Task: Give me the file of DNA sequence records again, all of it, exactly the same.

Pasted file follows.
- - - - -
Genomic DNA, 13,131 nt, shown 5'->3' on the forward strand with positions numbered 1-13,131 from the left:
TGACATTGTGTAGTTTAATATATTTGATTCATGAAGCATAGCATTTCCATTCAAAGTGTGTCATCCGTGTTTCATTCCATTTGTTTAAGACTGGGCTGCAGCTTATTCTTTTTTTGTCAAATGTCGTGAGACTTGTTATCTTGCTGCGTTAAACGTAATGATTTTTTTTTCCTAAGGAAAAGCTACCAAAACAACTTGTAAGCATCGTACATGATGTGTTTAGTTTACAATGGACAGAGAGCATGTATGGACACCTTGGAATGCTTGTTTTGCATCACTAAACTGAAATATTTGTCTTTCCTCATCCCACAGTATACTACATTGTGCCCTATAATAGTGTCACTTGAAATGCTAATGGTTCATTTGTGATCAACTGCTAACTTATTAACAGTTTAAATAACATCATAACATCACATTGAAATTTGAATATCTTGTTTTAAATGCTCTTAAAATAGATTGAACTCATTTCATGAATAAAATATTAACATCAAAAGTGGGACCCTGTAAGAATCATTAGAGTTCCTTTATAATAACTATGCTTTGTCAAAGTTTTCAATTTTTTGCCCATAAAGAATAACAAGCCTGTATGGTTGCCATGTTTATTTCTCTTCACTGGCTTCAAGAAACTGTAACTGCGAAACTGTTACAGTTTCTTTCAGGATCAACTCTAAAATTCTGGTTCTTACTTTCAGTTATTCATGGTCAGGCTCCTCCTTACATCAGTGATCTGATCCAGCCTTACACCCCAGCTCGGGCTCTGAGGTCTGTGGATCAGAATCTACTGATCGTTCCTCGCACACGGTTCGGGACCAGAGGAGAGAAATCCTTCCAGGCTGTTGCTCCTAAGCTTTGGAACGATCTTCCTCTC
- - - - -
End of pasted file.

Genomic DNA, 13,131 nt, shown 5'->3' on the forward strand with positions numbered 1-13,131 from the left:
TGACATTGTGTAGTTTAATATATTTGATTCATGAAGCATAGCATTTCCATTCAAAGTGTGTCATCCGTGTTTCATTCCATTTGTTTAAGACTGGGCTGCAGCTTATTCTTTTTTTGTCAAATGTCGTGAGACTTGTTATCTTGCTGCGTTAAACGTAATGATTTTTTTTTCCTAAGGAAAAGCTACCAAAACAACTTGTAAGCATCGTACATGATGTGTTTAGTTTACAATGGACAGAGAGCATGTATGGACACCTTGGAATGCTTGTTTTGCATCACTAAACTGAAATATTTGTCTTTCCTCATCCCACAGTATACTACATTGTGCCCTATAATAGTGTCACTTGAAATGCTAATGGTTCATTTGTGATCAACTGCTAACTTATTAACAGTTTAAATAACATCATAACATCACATTGAAATTTGAATATCTTGTTTTAAATGCTCTTAAAATAGATTGAACTCATTTCATGAATAAAATATTAACATCAAAAGTGGGACCCTGTAAGAATCATTAGAGTTCCTTTATAATAACTATGCTTTGTCAAAGTTTTCAATTTTTTGCCCATAAAGAATAACAAGCCTGTATGGTTGCCATGTTTATTTCTCTTCACTGGCTTCAAGAAACTGTAACTGCGAAACTGTTACAGTTTCTTTCAGGATCAACTCTAAAATTCTGGTTCTTACTTTCAGTTATTCATGGTCAGGCTCCTCCTTACATCAGTGATCTGATCCAGCCTTACACCCCAGCTCGGGCTCTGAGGTCTGTGGATCAGAATCTACTGATCGTTCCTCGCACACGGTTCGGGACCAGAGGAGAGAAATCCTTCCAGGCTGTTGCTCCTAAGCTTTGGAACGATCTTCCTCTC